“We have this tragedy that occurs in Florida and credit to those kids, they have created a national issue out of something that black and brown people have largely been ignored over,” said Michael Fauntroy, a political-science professor at Howard University. “It’s a tough spot for the mayor, but to be fair, if you are an advocate for gun control and gun safety and you have a big event happening in your city, you have to be involved.”
For Bowser, that means navigating local and national stages as they overlap.
Neither she, nor any adult, will speak on the main stage of Saturday’s march. But she will lead other elected officials and local students at a pre-march “Rally for D.C. Lives.”
At the D.C. government building on Thursday morning, Bowser met with students from Dunbar High School who wrote a federal bill to ban assault weapons for their social studies class.
Then she traveled to Thurgood Marshall Academy in Southeast to open an assembly where Parkland students met D.C. high schoolers and lamented how stories of D.C. students don’t get the same level of national attention. Introduced as “an important adult leader,” Bowser was filmed by at least 20 television cameras.
But her critics see opportunism.
“What you have is a mayor who is taking advantage of the national spotlight. She’s playing to the cameras,” said April Goggans, an organizer for the local Black Lives Matter branch, who watched the assembly and had encouraged March for Our Lives organizers to come to the school. “Why would she march or do anything with Justin Timberlake when she has black kids in Thurgood Marshall and other schools who deal with gun violence every day?”
Bowser backs stricter gun legislation pending before the D.C. Council, including a bill that would allow people to petition a court to remove guns from those who pose an immediate danger to themselves or others.
For some residents, that’s greatly appealing.
“I listen to the radio and you hear bad news about kids and grown people getting killed,” said Dorothy Smithers, 65, a housecleaner who lives in Chinatown. “That’s what I worry about: [How to get] rid of guns. People killing kids. But she’s working on that to get those guns off the street.”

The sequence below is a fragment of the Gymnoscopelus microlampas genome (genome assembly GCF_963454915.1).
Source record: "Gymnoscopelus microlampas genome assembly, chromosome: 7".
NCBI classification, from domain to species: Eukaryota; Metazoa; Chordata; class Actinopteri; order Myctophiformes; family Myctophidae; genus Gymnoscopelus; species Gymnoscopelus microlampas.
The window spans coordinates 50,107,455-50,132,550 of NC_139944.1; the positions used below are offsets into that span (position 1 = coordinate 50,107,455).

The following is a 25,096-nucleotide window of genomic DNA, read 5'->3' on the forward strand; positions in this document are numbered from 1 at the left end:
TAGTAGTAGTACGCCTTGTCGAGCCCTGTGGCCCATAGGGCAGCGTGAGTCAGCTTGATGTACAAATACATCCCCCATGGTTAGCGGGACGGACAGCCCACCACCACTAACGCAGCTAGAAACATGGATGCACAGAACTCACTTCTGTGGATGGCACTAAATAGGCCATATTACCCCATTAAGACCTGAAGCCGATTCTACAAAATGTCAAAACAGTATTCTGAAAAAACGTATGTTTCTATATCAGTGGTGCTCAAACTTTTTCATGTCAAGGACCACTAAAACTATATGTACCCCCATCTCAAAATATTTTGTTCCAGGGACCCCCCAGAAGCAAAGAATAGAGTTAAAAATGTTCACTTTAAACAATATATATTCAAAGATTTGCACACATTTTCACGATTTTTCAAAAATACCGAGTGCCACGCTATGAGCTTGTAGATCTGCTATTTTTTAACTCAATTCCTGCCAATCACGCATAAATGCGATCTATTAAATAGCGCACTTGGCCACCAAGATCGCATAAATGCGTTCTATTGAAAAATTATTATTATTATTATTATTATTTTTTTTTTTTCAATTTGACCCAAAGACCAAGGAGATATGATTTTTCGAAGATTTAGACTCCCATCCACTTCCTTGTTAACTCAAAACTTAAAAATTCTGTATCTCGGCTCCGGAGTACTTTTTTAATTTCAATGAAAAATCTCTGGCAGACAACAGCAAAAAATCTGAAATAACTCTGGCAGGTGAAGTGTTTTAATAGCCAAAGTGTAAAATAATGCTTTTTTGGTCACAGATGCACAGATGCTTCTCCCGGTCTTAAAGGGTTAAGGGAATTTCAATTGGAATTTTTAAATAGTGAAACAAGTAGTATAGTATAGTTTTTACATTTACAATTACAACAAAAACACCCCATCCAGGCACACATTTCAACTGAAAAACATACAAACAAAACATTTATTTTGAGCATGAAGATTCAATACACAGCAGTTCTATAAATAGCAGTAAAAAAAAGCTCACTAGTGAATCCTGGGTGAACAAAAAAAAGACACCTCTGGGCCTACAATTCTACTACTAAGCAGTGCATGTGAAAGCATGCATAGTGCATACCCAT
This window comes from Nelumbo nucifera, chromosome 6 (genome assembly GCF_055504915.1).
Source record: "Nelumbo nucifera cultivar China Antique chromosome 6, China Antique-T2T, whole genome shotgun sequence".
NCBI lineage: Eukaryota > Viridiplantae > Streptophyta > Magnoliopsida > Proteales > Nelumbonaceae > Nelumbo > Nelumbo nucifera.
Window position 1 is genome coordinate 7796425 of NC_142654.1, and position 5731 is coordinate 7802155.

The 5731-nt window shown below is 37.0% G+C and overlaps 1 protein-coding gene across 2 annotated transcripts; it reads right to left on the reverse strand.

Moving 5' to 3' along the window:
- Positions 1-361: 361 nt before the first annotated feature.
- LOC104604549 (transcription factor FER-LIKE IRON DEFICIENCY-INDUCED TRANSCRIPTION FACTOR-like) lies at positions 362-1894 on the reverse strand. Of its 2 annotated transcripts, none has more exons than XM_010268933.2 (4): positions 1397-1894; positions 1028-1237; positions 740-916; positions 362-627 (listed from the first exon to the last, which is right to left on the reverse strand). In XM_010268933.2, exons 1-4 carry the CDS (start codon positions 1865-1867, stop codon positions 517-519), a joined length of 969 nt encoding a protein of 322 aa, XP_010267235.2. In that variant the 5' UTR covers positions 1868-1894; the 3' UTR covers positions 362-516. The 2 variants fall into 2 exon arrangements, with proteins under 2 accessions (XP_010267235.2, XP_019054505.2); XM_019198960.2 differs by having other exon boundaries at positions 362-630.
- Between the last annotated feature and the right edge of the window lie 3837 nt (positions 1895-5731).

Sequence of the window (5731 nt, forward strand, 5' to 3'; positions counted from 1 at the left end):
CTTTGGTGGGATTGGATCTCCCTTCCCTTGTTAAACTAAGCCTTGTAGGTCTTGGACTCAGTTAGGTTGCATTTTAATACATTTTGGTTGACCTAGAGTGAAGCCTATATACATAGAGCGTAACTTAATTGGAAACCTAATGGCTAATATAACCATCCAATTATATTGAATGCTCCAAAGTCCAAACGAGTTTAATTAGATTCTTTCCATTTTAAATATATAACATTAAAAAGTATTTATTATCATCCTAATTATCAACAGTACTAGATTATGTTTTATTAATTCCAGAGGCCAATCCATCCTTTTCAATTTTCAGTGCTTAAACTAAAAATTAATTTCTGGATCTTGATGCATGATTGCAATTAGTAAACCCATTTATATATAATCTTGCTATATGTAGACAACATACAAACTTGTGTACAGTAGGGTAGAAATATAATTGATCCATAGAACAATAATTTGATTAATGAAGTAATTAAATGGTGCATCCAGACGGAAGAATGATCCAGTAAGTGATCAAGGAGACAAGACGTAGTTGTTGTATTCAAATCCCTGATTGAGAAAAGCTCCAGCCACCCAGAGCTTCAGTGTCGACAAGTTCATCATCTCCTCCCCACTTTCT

Several observers noted the timing of Bowser’s gun advocacy comes after a particularly low point in her tenure.
Bowser spent the winter confronting a number of schools scandals, including one involving fraudulent graduation rates that sparked a federal probe, an investigation into enrollment fraud at a renowned public school, and the ouster of her handpicked schools chancellor after he skirted city rules to place his daughter in a sought-after public school.
“When you have been getting hammered on public education, it’s good to have something else to point to and say you’ve been a leader,” said Fauntroy, the Howard professor.
“It’s not disingenuous because she believes in this [gun control] issue, but it’s not coincidental she ramped it up,” said Chuck Thies, a D.C. political operative and frequent Bowser critic. “It’s necessary for her to steer attention away from schools because as mayor you don’t have very many arrows in the quiver when something is dogging you like a scandal.”
Bill Lightfoot, who chairs Bowser’s reelection campaign, said the reason for the mayor’s recent focus on guns is simpler: It’s a “D.C. value.”
“She’s unopposed in the primary, so this allows her to take a strong position on those things she knows are very dear to her constituents and to her,” Lightfoot said. “It’s not like she’s traveling someplace else to do it. It’s in her back yard.”
Justin Jouvenal contributed to this report